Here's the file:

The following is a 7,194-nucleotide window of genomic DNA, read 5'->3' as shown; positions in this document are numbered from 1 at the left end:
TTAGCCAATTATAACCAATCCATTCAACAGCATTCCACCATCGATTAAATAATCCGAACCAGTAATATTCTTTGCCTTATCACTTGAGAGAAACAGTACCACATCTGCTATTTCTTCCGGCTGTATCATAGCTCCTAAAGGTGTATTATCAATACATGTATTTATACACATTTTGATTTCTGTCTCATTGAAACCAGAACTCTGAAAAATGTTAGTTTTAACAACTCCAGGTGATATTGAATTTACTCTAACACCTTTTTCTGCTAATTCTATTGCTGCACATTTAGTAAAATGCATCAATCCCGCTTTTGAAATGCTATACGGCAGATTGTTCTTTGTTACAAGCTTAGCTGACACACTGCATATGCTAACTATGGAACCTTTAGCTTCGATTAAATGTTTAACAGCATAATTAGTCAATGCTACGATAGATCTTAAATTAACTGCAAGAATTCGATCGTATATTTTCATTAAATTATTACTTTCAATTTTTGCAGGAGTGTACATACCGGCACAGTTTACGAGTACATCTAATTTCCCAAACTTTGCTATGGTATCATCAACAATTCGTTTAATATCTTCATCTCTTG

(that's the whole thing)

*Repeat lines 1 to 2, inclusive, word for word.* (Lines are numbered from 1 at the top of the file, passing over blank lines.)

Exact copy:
The following is a 7,194-nucleotide window of genomic DNA, read 5'->3' as shown; positions in this document are numbered from 1 at the left end:
TTAGCCAATTATAACCAATCCATTCAACAGCATTCCACCATCGATTAAATAATCCGAACCAGTAATATTCTTTGCCTTATCACTTGAGAGAAACAGTACCACATCTGCTATTTCTTCCGGCTGTATCATAGCTCCTAAAGGTGTATTATCAATACATGTATTTATACACATTTTGATTTCTGTCTCATTGAAACCAGAACTCTGAAAAATGTTAGTTTTAACAACTCCAGGTGATATTGAATTTACTCTAACACCTTTTTCTGCTAATTCTATTGCTGCACATTTAGTAAAATGCATCAATCCCGCTTTTGAAATGCTATACGGCAGATTGTTCTTTGTTACAAGCTTAGCTGACACACTGCATATGCTAACTATGGAACCTTTAGCTTCGATTAAATGTTTAACAGCATAATTAGTCAATGCTACGATAGATCTTAAATTAACTGCAAGAATTCGATCGTATATTTTCATTAAATTATTACTTTCAATTTTTGCAGGAGTGTACATACCGGCACAGTTTACGAGTACATCTAATTTCCCAAACTTTGCTATGGTATCATCAACAATTCGTTTAATATCTTCATCTCTTG